Of course the majority of breaches are more what you might expect on a larger scale – unsolicited PPI phone calls, unconsented releases of customer data to third parties some of them involving many million individual people.
And the page does also give a highlight to the fact that enforcement notices but not fines have been served against the Met police, and HM Revenue and Customs.
It seems that the use of computers to assist the Met in coping with gang crime in London goes beyond what is reasonable.
Your view? – On the one hand, gangs very bad, catch and prosecute gangs very good.
On the other, how many of us support blanket facial recognition and CCTV everywhere as China seems to be pursuing – too much computerisation very bad?
With HM Revenue & Customs the breach was a lack of clarity in obtaining “consent” to the implementation of voice recognition software on the helplines.
Neither the Met nor HMR&C have been prosecuted or fined.
Again, it seems me counterproductive anyway to fine the Police, who don’t generate any money, or the HMR&C who do generate it or at least collect it, but spend it on Hospitals and Benefits and all of the Public Infrastructure that is so hard up.
But what would or should the Information Commissioner do, if ever there is a breach by HMR&C which in their opinion is so blatant as to deserve a swingeing fine?
The rules allow imposition of a fine of 4 per cent of global turnover. I don’t know whether the Revenue has any turnover at all. If it does, presumably, that’s the amount it collects. Which in year ended 2018 was over £605,000,000,000.00.
Although even if there were a fine of £24 billion, where do fines go? Into the general tax fund. Not much point as an exercise, fining the Taxman. As you were then, carry on.
None of the above relates to hackers. But as recent cases show, the activities of hackers have resulted in breaches of GDPR which have far outweighed the seriousness of breaches caused by bored employees, or by ill thought-out systems.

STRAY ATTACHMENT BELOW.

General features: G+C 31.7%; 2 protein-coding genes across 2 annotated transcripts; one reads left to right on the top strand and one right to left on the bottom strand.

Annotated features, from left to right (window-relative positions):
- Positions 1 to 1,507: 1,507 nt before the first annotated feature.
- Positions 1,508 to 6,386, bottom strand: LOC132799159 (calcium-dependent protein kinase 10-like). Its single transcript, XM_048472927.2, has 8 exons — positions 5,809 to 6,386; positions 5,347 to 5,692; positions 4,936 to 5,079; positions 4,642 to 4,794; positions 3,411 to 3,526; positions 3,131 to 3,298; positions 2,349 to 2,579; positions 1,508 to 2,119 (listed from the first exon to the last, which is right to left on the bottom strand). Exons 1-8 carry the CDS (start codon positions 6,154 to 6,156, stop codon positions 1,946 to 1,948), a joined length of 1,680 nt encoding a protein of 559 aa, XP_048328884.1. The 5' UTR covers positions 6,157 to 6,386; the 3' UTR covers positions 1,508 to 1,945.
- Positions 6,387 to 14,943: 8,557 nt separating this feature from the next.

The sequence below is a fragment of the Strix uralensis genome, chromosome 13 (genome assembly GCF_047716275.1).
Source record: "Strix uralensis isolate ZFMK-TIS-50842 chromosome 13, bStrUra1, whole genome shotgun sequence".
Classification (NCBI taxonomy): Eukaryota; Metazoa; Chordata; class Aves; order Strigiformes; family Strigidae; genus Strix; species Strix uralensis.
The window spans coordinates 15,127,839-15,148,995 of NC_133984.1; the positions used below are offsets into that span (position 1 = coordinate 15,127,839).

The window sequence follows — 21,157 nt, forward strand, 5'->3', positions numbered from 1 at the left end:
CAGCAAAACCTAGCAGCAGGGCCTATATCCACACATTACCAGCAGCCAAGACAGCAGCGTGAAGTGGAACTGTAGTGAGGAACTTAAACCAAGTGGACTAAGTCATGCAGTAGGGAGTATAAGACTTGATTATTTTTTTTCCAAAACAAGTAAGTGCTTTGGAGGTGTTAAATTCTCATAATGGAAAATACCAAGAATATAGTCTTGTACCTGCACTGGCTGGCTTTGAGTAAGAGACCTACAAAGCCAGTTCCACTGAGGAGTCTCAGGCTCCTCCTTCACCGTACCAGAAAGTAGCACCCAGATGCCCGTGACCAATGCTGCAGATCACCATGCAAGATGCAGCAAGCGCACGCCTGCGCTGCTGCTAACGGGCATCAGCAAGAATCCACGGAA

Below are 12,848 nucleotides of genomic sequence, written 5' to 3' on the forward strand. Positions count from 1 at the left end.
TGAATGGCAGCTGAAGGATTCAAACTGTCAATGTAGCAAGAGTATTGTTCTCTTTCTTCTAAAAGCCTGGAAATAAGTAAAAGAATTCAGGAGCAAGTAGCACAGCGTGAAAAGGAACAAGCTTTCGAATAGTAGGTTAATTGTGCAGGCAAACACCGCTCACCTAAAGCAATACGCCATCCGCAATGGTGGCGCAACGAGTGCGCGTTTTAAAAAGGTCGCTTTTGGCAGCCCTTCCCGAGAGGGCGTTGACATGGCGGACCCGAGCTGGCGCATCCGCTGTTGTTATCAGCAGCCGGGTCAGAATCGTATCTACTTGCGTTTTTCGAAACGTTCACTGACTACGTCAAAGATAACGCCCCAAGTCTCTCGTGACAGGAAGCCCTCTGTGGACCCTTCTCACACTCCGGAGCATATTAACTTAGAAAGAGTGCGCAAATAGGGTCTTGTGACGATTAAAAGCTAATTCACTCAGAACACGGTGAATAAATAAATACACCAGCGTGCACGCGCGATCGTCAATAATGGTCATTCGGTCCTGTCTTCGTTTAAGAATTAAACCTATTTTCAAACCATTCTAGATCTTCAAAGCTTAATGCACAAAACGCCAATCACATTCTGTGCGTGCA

Two cases tower above the rest – those of Wm Morrison Supermarkets, and just yesterday, British Airways.
In the first case, a malicious employee with a grudge against the supermarket released protected information about 5,518 workers there. Morrisons have been found by the ICO not to be in breach of its protection compliance obligations. They had done all they could pretty much, apart from requiring every computer operator to work in tandem with another in order to keep each other honest. The problem there was not in inherently weak computer system vulnerable to hackers outside the building. Even so they are still fighting to avoid having to pay damages.
In the second, -Link Here – British Airways is alleged by the ICO to have failed to maintain the level of computer security required of it by the GDPR.
What is their fine? Over £183,000,000.00.
ICO can point to the fact that the maximum penalty could have been in the region of £488,000,000.00. Still a little salty though.
The hope is that an unbelievably huge fine like this will start a rush to improve systems across industry as a whole to the immense benefit of the consumer. Or…..The cynical may simply view this as the first of many such monster fines, each providing a boost to the Government’s Consolidated Fund at huge cost to the long term viability and competitiveness of British industry.
My own unofficial poll indicates that the average citizen of Leeds is a firm believer in GDPR, strongly determined to keep their personal data a secret to themselves.
Why else do they never indicate their intention at roundabouts?
Here’s a song –Link Here-